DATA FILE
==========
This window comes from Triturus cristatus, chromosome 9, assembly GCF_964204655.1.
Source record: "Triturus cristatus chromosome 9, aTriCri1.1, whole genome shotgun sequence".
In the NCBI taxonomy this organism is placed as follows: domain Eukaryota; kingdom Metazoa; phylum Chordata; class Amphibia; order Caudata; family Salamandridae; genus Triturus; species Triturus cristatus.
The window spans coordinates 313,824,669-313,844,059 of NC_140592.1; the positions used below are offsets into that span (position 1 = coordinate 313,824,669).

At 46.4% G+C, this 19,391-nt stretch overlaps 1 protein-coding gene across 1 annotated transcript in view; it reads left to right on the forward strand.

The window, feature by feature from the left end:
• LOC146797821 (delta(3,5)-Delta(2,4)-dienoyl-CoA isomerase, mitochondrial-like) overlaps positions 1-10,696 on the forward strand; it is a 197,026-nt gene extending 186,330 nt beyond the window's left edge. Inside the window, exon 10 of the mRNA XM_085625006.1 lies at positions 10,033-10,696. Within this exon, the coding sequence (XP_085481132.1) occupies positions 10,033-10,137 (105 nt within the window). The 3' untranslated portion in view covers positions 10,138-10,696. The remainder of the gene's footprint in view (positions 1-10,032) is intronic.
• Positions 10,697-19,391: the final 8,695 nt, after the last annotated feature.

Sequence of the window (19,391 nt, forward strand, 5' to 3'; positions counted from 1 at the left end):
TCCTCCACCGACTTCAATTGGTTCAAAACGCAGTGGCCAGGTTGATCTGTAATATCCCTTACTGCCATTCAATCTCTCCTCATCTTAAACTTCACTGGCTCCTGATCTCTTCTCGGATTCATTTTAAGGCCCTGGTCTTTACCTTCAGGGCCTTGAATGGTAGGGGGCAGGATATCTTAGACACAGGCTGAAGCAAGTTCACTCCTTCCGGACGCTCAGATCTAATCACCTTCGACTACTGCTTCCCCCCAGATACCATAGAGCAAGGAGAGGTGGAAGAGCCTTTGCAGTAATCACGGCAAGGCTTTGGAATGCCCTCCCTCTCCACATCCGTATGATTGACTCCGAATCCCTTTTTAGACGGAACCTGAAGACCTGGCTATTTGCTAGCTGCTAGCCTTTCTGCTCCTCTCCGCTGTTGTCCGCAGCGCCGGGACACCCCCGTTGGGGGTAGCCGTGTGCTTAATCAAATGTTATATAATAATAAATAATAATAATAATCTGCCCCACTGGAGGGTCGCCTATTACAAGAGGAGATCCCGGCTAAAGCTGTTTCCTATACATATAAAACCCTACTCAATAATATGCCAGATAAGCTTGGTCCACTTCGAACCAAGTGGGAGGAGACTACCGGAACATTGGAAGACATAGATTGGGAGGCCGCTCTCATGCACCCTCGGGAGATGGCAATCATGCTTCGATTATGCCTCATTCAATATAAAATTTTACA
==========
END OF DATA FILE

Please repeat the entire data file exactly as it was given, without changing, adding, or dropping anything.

This window comes from Triturus cristatus, chromosome 9, assembly GCF_964204655.1.
Source record: "Triturus cristatus chromosome 9, aTriCri1.1, whole genome shotgun sequence".
In the NCBI taxonomy this organism is placed as follows: domain Eukaryota; kingdom Metazoa; phylum Chordata; class Amphibia; order Caudata; family Salamandridae; genus Triturus; species Triturus cristatus.
The window spans coordinates 313,824,669-313,844,059 of NC_140592.1; the positions used below are offsets into that span (position 1 = coordinate 313,824,669).

At 46.4% G+C, this 19,391-nt stretch overlaps 1 protein-coding gene across 1 annotated transcript in view; it reads left to right on the forward strand.

The window, feature by feature from the left end:
• LOC146797821 (delta(3,5)-Delta(2,4)-dienoyl-CoA isomerase, mitochondrial-like) overlaps positions 1-10,696 on the forward strand; it is a 197,026-nt gene extending 186,330 nt beyond the window's left edge. Inside the window, exon 10 of the mRNA XM_085625006.1 lies at positions 10,033-10,696. Within this exon, the coding sequence (XP_085481132.1) occupies positions 10,033-10,137 (105 nt within the window). The 3' untranslated portion in view covers positions 10,138-10,696. The remainder of the gene's footprint in view (positions 1-10,032) is intronic.
• Positions 10,697-19,391: the final 8,695 nt, after the last annotated feature.

Sequence of the window (19,391 nt, forward strand, 5' to 3'; positions counted from 1 at the left end):
TCCTCCACCGACTTCAATTGGTTCAAAACGCAGTGGCCAGGTTGATCTGTAATATCCCTTACTGCCATTCAATCTCTCCTCATCTTAAACTTCACTGGCTCCTGATCTCTTCTCGGATTCATTTTAAGGCCCTGGTCTTTACCTTCAGGGCCTTGAATGGTAGGGGGCAGGATATCTTAGACACAGGCTGAAGCAAGTTCACTCCTTCCGGACGCTCAGATCTAATCACCTTCGACTACTGCTTCCCCCCAGATACCATAGAGCAAGGAGAGGTGGAAGAGCCTTTGCAGTAATCACGGCAAGGCTTTGGAATGCCCTCCCTCTCCACATCCGTATGATTGACTCCGAATCCCTTTTTAGACGGAACCTGAAGACCTGGCTATTTGCTAGCTGCTAGCCTTTCTGCTCCTCTCCGCTGTTGTCCGCAGCGCCGGGACACCCCCGTTGGGGGTAGCCGTGTGCTTAATCAAATGTTATATAATAATAAATAATAATAATAATCTGCCCCACTGGAGGGTCGCCTATTACAAGAGGAGATCCCGGCTAAAGCTGTTTCCTATACATATAAAACCCTACTCAATAATATGCCAGATAAGCTTGGTCCACTTCGAACCAAGTGGGAGGAGACTACCGGAACATTGGAAGACATAGATTGGGAGGCCGCTCTCATGCACCCTCGGGAGATGGCAATCATGCTTCGATTATGCCTCATTCAATATAAAATTTTACA